Democratic White House contenders Bernie Sanders and Michael Bloomberg have stepped up their attacks on each other, with Sanders accusing the media mogul of trying to buy the election and Bloomberg saying the senator and his fervent supporters are hurting the party.
Sanders compared the former New York mayor with Republican President Donald Trump, saying both were billionaires trying to use their wealth to bend a corrupt political system.
"Mr. Bloomberg, like anyone else has a right to run for president. He does not have a right to buy the presidency!" Sanders told thousands of supporters at a rally in Richmond, near San Francisco, who booed vehemently at the mention of Bloomberg's name.
The attacks in California, including criticism of Bloomberg's record on race, echoed a series of criticisms that Sanders levelled at Bloomberg over the weekend in Nevada and Colorado.
That drew a response on Monday from Bloomberg, who tweeted a video featuring alleged Sanders supporters - his fervent online backers known as "Bernie Bros" - attacking other candidates and their supporters on social media.
It ended with a clip of Sanders calling for "civil discourse", followed by the question "Really?"
"We need to unite to defeat Trump in November," Bloomberg said in the tweet. "This type of 'energy' is not going to get us there."
Bloomberg's campaign said the attacks from Sanders were "shameful" and compared him with Trump for also unfairly criticising Bloomberg.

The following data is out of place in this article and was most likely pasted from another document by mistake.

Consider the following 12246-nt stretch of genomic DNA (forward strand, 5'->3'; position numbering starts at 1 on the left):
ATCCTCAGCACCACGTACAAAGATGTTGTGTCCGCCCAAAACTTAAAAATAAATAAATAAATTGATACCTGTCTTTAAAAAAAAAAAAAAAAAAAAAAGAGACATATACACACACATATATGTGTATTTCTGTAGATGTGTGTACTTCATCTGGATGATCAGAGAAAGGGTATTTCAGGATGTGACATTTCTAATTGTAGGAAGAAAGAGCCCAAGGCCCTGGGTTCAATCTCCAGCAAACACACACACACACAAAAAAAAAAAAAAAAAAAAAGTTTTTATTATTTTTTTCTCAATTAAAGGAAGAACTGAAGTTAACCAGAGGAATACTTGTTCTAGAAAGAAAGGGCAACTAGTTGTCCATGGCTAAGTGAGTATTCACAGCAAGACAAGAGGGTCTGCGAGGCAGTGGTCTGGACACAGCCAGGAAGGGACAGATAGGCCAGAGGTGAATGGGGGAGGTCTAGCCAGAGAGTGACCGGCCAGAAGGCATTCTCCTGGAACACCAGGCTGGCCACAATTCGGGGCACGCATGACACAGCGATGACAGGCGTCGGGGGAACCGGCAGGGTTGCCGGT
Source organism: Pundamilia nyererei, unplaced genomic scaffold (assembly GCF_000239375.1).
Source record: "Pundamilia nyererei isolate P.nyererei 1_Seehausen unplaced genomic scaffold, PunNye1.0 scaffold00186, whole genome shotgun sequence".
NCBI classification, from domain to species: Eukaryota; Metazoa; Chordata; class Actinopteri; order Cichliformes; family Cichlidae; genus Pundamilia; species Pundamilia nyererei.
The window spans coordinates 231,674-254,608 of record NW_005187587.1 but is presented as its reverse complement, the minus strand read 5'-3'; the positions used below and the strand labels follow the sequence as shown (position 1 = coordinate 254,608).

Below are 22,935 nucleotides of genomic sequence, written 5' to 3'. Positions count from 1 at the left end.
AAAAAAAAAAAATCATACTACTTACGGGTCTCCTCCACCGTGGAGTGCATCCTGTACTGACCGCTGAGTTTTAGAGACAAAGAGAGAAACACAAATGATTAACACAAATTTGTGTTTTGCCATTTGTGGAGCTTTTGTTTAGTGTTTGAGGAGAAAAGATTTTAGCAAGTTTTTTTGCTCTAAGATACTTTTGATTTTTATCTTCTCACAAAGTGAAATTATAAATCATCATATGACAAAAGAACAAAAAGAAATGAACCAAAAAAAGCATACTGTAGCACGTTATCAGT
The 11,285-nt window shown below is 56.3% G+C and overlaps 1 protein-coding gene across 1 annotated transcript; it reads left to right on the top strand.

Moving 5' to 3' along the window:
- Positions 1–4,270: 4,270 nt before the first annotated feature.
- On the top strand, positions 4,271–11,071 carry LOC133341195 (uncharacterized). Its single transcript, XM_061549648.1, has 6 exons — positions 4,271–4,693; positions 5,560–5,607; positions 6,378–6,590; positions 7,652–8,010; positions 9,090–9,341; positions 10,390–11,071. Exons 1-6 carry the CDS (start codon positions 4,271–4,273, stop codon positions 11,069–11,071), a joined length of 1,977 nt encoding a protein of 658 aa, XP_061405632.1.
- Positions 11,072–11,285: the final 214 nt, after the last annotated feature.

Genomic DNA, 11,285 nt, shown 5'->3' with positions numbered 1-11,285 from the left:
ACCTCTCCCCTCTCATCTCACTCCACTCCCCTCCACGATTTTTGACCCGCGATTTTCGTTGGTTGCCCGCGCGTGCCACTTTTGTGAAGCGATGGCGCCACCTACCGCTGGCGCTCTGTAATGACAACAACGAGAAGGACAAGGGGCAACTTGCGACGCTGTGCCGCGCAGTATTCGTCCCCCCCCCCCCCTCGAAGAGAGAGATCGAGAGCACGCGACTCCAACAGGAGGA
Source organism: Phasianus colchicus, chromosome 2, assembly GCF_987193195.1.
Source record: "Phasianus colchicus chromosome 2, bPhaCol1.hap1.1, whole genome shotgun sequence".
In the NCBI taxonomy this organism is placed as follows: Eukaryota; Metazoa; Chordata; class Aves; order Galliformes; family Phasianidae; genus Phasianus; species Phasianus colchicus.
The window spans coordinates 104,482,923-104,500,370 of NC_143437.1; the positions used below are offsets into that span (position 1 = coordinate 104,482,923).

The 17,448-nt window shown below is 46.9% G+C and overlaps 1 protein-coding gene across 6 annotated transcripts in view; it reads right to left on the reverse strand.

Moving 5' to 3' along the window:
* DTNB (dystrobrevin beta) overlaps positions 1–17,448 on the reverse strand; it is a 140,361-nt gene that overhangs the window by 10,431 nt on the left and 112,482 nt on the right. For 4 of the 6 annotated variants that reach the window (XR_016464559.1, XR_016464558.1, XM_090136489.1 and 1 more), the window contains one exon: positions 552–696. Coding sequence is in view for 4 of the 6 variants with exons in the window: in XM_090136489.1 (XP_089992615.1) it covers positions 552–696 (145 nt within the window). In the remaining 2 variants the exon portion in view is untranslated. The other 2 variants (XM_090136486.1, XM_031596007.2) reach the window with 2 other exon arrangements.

It said the attacks were a sign of the growing political threat Bloomberg posed.
Bloomberg has risen sharply in recent opinion polls after pouring hundreds of millions of his own dollars into advertising in states that vote in March or later.
Sanders leads polls nationally and in Nevada, where the next nominating contest will be held on Saturday, after strong finishes in the first two contests in Iowa and New Hampshire.
"At this point, the primary is Bernie's to lose, and ours to win. Bernie knows this. Trump knows this. That's why they are united in the campaign against Mike," said Kevin Sheekey, campaign manager for Bloomberg.
"This campaign will not sit idly by and allow these false attacks to stand without response," Sheekey said in a statement.
Bloomberg skipped the four early voting states in February - South Carolina will also vote on February 29.
At the rally in Richmond, Sanders also criticised Bloomberg's past support in New York of "stop-and-frisk" police policies during his time as mayor that disproportionately hit African Americans.
Bloomberg has apologised for his support of that tactic.
Sanders also said Bloomberg had in the past opposed a minimum wage and had called for cuts to government-run social assistance programs.
"Imagine a multi-billionaire opposing a raise in the minimum wage. Imagine a multi-billionaire asking for cuts to Social Security, Medicare and Medicaid," Sanders told the crowd.